Content and Organization: The opening of your personal statement, one or two sentences, should make clear the purpose of your writing: to present an interpretive summary of your background, academic interests, and future goals as justification for your admission to a program of graduate study.
The body should interpret your background for the graduate admissions committee. Establish your academic preparation for the program to which you have applied. If you have been a strong student throughout your undergraduate years, you may call attention to what you believe have been strong combinations of courses that seem to fit your prospective graduate program well. Assure the graduate admissions committee that you have matured during your undergraduate years, that your intellectual and professional interests have taken shape, and that you have begun a conscientious progress toward professional development.
Provide a description of your professional goals. Though your letter takes the general shape of a summary of your interests and background, it also builds an argument for your admission to a particular graduate program. Describe what you know about the professional careers to which this course of graduate study may lead.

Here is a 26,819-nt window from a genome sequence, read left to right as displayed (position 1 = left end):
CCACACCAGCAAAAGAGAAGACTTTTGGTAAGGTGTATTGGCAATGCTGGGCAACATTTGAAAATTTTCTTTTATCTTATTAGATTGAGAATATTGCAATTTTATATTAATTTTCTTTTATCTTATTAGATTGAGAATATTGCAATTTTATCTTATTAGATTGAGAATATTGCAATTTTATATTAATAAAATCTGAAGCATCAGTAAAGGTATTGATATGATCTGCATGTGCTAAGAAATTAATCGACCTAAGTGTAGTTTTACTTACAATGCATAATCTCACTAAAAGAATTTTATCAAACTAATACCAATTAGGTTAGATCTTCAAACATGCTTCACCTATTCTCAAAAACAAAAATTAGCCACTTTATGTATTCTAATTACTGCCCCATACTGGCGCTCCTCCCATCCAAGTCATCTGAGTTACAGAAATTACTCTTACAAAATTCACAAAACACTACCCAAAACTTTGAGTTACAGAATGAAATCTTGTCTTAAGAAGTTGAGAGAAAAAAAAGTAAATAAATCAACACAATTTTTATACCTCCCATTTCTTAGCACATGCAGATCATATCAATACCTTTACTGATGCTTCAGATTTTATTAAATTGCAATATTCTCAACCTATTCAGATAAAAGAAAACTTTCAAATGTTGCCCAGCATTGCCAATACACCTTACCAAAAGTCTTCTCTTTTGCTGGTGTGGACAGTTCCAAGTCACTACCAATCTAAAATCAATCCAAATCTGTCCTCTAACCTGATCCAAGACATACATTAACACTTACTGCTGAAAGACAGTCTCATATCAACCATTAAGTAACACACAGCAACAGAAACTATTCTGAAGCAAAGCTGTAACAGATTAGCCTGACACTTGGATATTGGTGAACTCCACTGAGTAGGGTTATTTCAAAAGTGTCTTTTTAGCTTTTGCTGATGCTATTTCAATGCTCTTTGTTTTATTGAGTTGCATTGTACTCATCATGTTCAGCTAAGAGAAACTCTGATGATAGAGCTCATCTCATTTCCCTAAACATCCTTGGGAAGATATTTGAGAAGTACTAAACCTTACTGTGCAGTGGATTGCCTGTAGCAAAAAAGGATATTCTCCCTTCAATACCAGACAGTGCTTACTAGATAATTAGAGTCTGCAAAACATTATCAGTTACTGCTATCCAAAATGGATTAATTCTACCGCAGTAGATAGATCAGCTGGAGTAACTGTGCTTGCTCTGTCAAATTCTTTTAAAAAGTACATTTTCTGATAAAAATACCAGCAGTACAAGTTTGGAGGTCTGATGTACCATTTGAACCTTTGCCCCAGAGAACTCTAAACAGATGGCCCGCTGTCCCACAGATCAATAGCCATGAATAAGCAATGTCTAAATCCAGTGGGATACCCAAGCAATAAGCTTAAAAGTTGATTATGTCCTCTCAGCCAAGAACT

Describe what you intend to study in graduate school. Now that you have made clear your interests, background, and professional goals, you must make the case that the best way for you to bridge your undergraduate years and your successful performance as a professional is to study what this particular graduate program offers. Be as specific as you can. Learn what courses this graduate program offers. Identify its faculty members and what research they are conducting. Know the program’s reputation, its strengths and its weaknesses. As you describe your reasons for applying to this particular program try to link your interest with what you know is available through that program and its parent college or university.
Conclude with a brief summary of your background and goals, again just a sentence or two. This last statement reaffirms both your preparation and your confidence that your choice of this graduate program is right.
Style: Much like the cover letter, you want to sound polite and fairly formal. But, you also want to stand out from the crowd—otherwise, why should the school accept you rather than any of the other applicants? The best policy is probably to talk to your reader as directly and naturally as possible. Be personable. Avoid hype.
Format: Use conventional business letter format.
Regardless of which option you choose, be sure to consult the Cover Letter Checklist.
Job Application: Resume
The purpose of the resume is to describe your qualifications for a specific type of job.